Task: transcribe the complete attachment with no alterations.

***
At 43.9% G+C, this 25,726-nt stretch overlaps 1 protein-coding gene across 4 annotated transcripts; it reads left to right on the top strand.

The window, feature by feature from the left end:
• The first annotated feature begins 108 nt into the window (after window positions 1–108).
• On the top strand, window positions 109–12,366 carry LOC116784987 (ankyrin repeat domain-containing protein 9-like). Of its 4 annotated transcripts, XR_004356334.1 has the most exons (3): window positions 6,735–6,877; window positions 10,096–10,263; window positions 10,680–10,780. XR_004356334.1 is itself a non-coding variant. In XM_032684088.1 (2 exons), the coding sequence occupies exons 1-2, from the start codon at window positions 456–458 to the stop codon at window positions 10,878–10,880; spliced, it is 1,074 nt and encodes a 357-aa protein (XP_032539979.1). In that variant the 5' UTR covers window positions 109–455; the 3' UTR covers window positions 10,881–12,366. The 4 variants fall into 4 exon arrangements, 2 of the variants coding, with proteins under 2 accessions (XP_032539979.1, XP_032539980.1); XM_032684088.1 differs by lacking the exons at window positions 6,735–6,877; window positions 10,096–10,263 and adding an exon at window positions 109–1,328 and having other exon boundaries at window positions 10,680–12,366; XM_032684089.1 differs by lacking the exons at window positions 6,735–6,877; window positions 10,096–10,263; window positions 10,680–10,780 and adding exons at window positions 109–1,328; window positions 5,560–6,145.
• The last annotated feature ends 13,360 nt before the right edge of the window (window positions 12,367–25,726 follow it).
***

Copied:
At 43.9% G+C, this 25,726-nt stretch overlaps 1 protein-coding gene across 4 annotated transcripts; it reads left to right on the top strand.

The window, feature by feature from the left end:
• The first annotated feature begins 108 nt into the window (after window positions 1–108).
• On the top strand, window positions 109–12,366 carry LOC116784987 (ankyrin repeat domain-containing protein 9-like). Of its 4 annotated transcripts, XR_004356334.1 has the most exons (3): window positions 6,735–6,877; window positions 10,096–10,263; window positions 10,680–10,780. XR_004356334.1 is itself a non-coding variant. In XM_032684088.1 (2 exons), the coding sequence occupies exons 1-2, from the start codon at window positions 456–458 to the stop codon at window positions 10,878–10,880; spliced, it is 1,074 nt and encodes a 357-aa protein (XP_032539979.1). In that variant the 5' UTR covers window positions 109–455; the 3' UTR covers window positions 10,881–12,366. The 4 variants fall into 4 exon arrangements, 2 of the variants coding, with proteins under 2 accessions (XP_032539979.1, XP_032539980.1); XM_032684088.1 differs by lacking the exons at window positions 6,735–6,877; window positions 10,096–10,263 and adding an exon at window positions 109–1,328 and having other exon boundaries at window positions 10,680–12,366; XM_032684089.1 differs by lacking the exons at window positions 6,735–6,877; window positions 10,096–10,263; window positions 10,680–10,780 and adding exons at window positions 109–1,328; window positions 5,560–6,145.
• The last annotated feature ends 13,360 nt before the right edge of the window (window positions 12,367–25,726 follow it).